While Bong Joon-ho’s Snowpiercer was ploughing ahead in the director’s native South Korea, making $65m in that country alone last year, the sci-fi dystopia’s release in English-speaking markets ground to a halt. The intentions of The Weinstein Company were much-publicised: to lop out around 25 minutes of character development from the film’s 125-minute duration. There were also (thankfully false) internet rumours about a plan to paste in a Neil Gaiman-penned narration over the footage which remained.
The stand-off between director Bong and the Weinsteins, who wanted to make Snowpiercer accessible to “audiences in Iowa and Oklahoma” has, thankfully, been resolved since, and it seems that Snowpiercer will soon be screened uncut in countries such as Britain and America. In a strange parallel between life and art, the Weinsteins’ implied assumption that audiences in the southern states of America are too dim to understand Snowpiercer‘s quieter moments is something that could have come from the mouth of one of the brutal oppressors in Bong’s movie.
In Snowpiercer‘s first act, we’re introduced to Minister Mason, played with comic authority by Tilda Swinton. She’s the representative of the upper classes on the Snowpiercer, a colossal train carrying the last survivors of humanity on a constant journey through a new ice age. While the upper classes live in luxury up front, the huddled lower classes are bundled into a few carriages at the back, munching on gelatinous protein bars and muttering about a revolution.
According to Mason, the passengers’ position in life is preordained by Wilford, the unseen creator of the train and its ‘divine’ perpetual-motion engine. The lower classes moving up to the upper class carriages, Mason smugly says, would be like her wearing a shoe on her head instead of a hat. It’s a superbly eccentric performance from Swinton, and exemplifies Bong’s spiky mix of caricaturish humour and brutal darkness.
Among the repressed lower classes, there’s Curtis (Chris Evans), who’s being groomed for leadership by the aged Gilliam (John Hurt). Sick of the squalor and deprivation at the back of the train, they formulate a plan to rush the heavily-armed guards that protect the carriages ahead of them, and capture Wilford’s engine room at the front.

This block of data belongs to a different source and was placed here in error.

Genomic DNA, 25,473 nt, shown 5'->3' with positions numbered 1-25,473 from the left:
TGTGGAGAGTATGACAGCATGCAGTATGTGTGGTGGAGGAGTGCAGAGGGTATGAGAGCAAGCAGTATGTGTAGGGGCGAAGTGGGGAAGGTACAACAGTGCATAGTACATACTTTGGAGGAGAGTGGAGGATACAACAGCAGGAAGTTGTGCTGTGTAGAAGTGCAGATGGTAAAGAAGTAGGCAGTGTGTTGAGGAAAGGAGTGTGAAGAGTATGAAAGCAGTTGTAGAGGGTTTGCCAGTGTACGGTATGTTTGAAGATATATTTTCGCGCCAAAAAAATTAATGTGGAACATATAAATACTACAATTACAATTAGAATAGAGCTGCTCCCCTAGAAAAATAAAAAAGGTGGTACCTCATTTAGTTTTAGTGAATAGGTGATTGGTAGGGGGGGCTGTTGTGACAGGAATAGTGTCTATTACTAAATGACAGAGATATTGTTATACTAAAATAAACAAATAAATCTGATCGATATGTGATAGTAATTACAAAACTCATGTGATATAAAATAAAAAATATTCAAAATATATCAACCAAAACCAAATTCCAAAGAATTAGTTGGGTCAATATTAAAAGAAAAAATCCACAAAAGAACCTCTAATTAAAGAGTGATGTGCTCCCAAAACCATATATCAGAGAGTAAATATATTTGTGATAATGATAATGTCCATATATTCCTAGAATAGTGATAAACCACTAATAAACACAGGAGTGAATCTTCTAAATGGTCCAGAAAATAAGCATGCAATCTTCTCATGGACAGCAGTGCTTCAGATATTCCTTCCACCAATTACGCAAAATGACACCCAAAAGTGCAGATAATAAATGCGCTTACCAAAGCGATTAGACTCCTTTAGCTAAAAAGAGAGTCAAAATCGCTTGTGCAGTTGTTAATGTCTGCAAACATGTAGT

Gathering up an army of similarly disgruntled proles, including Jamie Bell’s teenage Edgar, Octavia Spencer’s mother-turned-warrior Tanya and Ewen Bremner’s wild-eyed Andrew, Curtis formulates a violent uprising, aided by drug-addled security expert Minsu (The Host’s Song Kang-ho) and his similarly addicted daughter Yona (Go Ah-sung).
Bong’s large-screen rendering of the French graphic novel is bold and often breathtaking. He captures the clutter and squalor of the underclass carriages with all the murky, shadowy beauty of Van Gogh’s famous painting, The Potato Eaters; we can almost smell the fetid stench of this rolling prison. Bong’s use of stylistic flourishes – all weird, retro-future speaking devices and blasts of incongruous music – owes a debt to the puckish humour of Terry Gilliam and Jean-Pierre Jeunet, and the director certainly doesn’t hide his admiration for those cinematic eccentrics.
As Curtis and his army of revolutionists emerge from their squalor and into the previously unseen world that lies in the incalculable number of cars in front of them, we share their sense of wonder: Bong allows his imagination to run riot here, and some of the things that await them are beautiful and eerie. Yet Bong uses his flights of fancy to leaven what is otherwise a bloody and barbaric insurrection. There’s more than a hint of Ken Levine’s Bioshock, in fact, to Snowpiercer’s second half, in its blend of satire, imagination and sheer savagery.
It’s a heady concoction, but the performances from the international cast consistently slice through the mix. Chris Evans’ turn is arguably the best we’ve seen so far; he’s conflicted, haunted, yet seemingly driven forward by his own sense of outrage, and Evans portrays all this with little more than the tilt of his head or a resolute gaze. It’s to Evans’ credit that he can share scene after scene with the dignified, perfectly restrained John Hurt and still emerge as a magnetic, watchable lead; the film stops once for a character-building monologue from Evans, and it’s an extraordinarily powerful moment. It’s disturbing, in fact, to think that this could have been one of the scenes marked for deletion by the Weinsteins.
If there’s a fault with Snowpiercer, it’s that Bong lets the violence run away from him in the final act. A series of repetitive and wearying fights bog down what is otherwise a revelatory and moving conclusion, and while there’s little we’d want to see trimmed out of the movie, it’s certainly arguable that the final third meanders on for a little too long.
Despite this, Snowpiercer emerges as a gripping and thought-provoking genre film. Many of its elements are familiar from other sci-fi dystopias – most obviously George Orwell’s Nineteen-Eighty-Four – but they’re put to powerful use here. Snowpiercer begins as a film about class and social order, but quickly becomes something else: a meditation on humankind’s universal capacity for selfishness and cruelty.
Exciting, blackly comic yet threaded with a sharp sense of despair, Snowpiercer is a decisive, brilliantly-made film. Its images and performances thrill in the moment, but best of all, they leave an icy imprint on the imagination long after the film rattles to a close.
Snowpiercer‘s UK release date has yet to be announced. When we get one, we’ll be sure to pass it on.
UPDATE: This review was updated to clarify the point about Neil Gaiman in the opening paragraph.
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